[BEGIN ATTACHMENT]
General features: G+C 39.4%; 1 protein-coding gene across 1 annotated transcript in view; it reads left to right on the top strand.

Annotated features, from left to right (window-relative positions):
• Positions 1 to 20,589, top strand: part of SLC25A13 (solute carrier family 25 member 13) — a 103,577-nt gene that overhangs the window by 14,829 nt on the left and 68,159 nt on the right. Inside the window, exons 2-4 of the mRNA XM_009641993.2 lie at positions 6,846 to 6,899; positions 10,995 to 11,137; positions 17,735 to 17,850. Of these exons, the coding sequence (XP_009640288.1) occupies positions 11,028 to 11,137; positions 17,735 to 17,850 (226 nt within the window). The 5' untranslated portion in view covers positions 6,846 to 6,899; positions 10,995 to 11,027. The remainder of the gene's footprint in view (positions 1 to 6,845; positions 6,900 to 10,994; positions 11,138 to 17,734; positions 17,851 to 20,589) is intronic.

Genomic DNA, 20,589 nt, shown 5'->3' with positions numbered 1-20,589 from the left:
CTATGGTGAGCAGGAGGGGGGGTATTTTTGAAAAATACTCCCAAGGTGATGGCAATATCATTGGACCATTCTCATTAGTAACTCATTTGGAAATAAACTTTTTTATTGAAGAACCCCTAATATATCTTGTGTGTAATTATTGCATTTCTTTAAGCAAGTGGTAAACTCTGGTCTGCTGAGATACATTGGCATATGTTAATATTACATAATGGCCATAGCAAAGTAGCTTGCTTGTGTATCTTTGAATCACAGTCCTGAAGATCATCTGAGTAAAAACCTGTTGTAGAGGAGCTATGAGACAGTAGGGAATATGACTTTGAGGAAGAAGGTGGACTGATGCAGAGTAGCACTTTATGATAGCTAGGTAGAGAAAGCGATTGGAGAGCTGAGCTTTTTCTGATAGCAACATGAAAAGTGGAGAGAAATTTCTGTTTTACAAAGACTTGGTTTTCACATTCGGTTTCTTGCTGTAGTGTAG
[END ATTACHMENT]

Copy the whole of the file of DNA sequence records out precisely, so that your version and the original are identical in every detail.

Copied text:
General features: G+C 39.4%; 1 protein-coding gene across 1 annotated transcript in view; it reads left to right on the top strand.

Annotated features, from left to right (window-relative positions):
• Positions 1 to 20,589, top strand: part of SLC25A13 (solute carrier family 25 member 13) — a 103,577-nt gene that overhangs the window by 14,829 nt on the left and 68,159 nt on the right. Inside the window, exons 2-4 of the mRNA XM_009641993.2 lie at positions 6,846 to 6,899; positions 10,995 to 11,137; positions 17,735 to 17,850. Of these exons, the coding sequence (XP_009640288.1) occupies positions 11,028 to 11,137; positions 17,735 to 17,850 (226 nt within the window). The 5' untranslated portion in view covers positions 6,846 to 6,899; positions 10,995 to 11,027. The remainder of the gene's footprint in view (positions 1 to 6,845; positions 6,900 to 10,994; positions 11,138 to 17,734; positions 17,851 to 20,589) is intronic.

Genomic DNA, 20,589 nt, shown 5'->3' with positions numbered 1-20,589 from the left:
CTATGGTGAGCAGGAGGGGGGGTATTTTTGAAAAATACTCCCAAGGTGATGGCAATATCATTGGACCATTCTCATTAGTAACTCATTTGGAAATAAACTTTTTTATTGAAGAACCCCTAATATATCTTGTGTGTAATTATTGCATTTCTTTAAGCAAGTGGTAAACTCTGGTCTGCTGAGATACATTGGCATATGTTAATATTACATAATGGCCATAGCAAAGTAGCTTGCTTGTGTATCTTTGAATCACAGTCCTGAAGATCATCTGAGTAAAAACCTGTTGTAGAGGAGCTATGAGACAGTAGGGAATATGACTTTGAGGAAGAAGGTGGACTGATGCAGAGTAGCACTTTATGATAGCTAGGTAGAGAAAGCGATTGGAGAGCTGAGCTTTTTCTGATAGCAACATGAAAAGTGGAGAGAAATTTCTGTTTTACAAAGACTTGGTTTTCACATTCGGTTTCTTGCTGTAGTGTAG